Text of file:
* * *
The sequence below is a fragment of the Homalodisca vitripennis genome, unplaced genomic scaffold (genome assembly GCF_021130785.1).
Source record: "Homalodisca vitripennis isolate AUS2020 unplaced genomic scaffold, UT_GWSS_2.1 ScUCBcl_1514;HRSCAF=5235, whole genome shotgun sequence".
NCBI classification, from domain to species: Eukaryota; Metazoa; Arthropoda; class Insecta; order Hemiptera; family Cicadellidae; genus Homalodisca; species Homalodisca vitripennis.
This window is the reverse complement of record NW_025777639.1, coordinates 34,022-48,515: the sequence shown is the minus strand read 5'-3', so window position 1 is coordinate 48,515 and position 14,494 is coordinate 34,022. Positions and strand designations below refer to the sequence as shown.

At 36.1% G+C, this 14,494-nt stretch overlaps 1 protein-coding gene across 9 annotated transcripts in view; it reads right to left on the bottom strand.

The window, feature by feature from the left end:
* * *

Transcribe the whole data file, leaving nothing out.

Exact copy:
The sequence below is a fragment of the Homalodisca vitripennis genome, unplaced genomic scaffold (genome assembly GCF_021130785.1).
Source record: "Homalodisca vitripennis isolate AUS2020 unplaced genomic scaffold, UT_GWSS_2.1 ScUCBcl_1514;HRSCAF=5235, whole genome shotgun sequence".
NCBI classification, from domain to species: Eukaryota; Metazoa; Arthropoda; class Insecta; order Hemiptera; family Cicadellidae; genus Homalodisca; species Homalodisca vitripennis.
This window is the reverse complement of record NW_025777639.1, coordinates 34,022-48,515: the sequence shown is the minus strand read 5'-3', so window position 1 is coordinate 48,515 and position 14,494 is coordinate 34,022. Positions and strand designations below refer to the sequence as shown.

At 36.1% G+C, this 14,494-nt stretch overlaps 1 protein-coding gene across 9 annotated transcripts in view; it reads right to left on the bottom strand.

The window, feature by feature from the left end: